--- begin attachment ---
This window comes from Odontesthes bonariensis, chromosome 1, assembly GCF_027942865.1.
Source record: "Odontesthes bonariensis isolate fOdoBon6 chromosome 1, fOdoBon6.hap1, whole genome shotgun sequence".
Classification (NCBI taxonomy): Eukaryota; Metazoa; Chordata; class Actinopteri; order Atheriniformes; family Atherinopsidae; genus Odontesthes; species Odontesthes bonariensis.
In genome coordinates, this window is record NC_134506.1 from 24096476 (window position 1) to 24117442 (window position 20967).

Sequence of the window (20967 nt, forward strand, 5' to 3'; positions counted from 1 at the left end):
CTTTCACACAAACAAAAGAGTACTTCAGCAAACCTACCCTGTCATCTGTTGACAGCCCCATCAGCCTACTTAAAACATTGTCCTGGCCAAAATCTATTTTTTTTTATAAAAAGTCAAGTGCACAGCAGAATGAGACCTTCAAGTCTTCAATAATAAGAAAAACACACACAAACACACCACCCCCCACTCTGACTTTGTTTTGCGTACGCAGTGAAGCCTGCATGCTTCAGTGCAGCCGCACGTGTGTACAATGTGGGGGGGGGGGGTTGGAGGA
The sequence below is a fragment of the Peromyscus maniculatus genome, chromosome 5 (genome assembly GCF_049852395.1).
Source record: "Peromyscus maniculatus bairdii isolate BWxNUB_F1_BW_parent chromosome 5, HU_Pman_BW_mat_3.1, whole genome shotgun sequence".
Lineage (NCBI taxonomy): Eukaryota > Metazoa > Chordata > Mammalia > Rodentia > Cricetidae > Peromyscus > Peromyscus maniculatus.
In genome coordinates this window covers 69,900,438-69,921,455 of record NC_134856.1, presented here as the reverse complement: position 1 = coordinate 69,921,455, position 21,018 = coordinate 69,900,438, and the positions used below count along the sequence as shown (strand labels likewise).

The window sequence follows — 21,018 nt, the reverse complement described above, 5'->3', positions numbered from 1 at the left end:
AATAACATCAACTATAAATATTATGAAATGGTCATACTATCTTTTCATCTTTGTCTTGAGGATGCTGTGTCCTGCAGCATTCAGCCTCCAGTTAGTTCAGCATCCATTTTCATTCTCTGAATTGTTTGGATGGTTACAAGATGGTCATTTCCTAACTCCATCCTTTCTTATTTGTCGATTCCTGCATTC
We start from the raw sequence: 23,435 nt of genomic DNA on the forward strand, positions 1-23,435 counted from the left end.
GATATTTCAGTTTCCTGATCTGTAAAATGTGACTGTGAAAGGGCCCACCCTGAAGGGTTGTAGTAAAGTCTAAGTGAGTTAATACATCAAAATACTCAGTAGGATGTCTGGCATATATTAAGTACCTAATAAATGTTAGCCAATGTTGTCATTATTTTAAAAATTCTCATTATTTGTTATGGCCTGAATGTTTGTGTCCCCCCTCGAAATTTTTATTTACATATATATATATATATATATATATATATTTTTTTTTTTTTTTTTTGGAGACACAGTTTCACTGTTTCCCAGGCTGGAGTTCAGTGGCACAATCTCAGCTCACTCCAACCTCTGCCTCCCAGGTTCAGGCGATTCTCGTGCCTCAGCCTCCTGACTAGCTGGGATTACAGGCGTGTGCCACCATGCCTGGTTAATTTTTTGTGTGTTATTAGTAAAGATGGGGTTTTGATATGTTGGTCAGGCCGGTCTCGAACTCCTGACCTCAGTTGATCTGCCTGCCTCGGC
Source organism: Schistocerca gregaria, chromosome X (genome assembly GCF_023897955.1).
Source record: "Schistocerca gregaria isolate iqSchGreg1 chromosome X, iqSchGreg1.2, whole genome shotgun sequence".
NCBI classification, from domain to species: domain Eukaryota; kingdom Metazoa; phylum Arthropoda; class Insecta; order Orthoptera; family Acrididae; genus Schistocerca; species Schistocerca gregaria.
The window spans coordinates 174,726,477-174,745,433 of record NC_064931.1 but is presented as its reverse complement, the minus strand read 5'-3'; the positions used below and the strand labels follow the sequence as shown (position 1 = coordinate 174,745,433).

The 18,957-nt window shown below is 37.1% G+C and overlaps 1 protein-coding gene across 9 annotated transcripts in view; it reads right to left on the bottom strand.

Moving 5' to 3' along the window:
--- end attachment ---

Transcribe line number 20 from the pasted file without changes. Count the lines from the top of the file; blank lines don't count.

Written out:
Moving 5' to 3' along the window: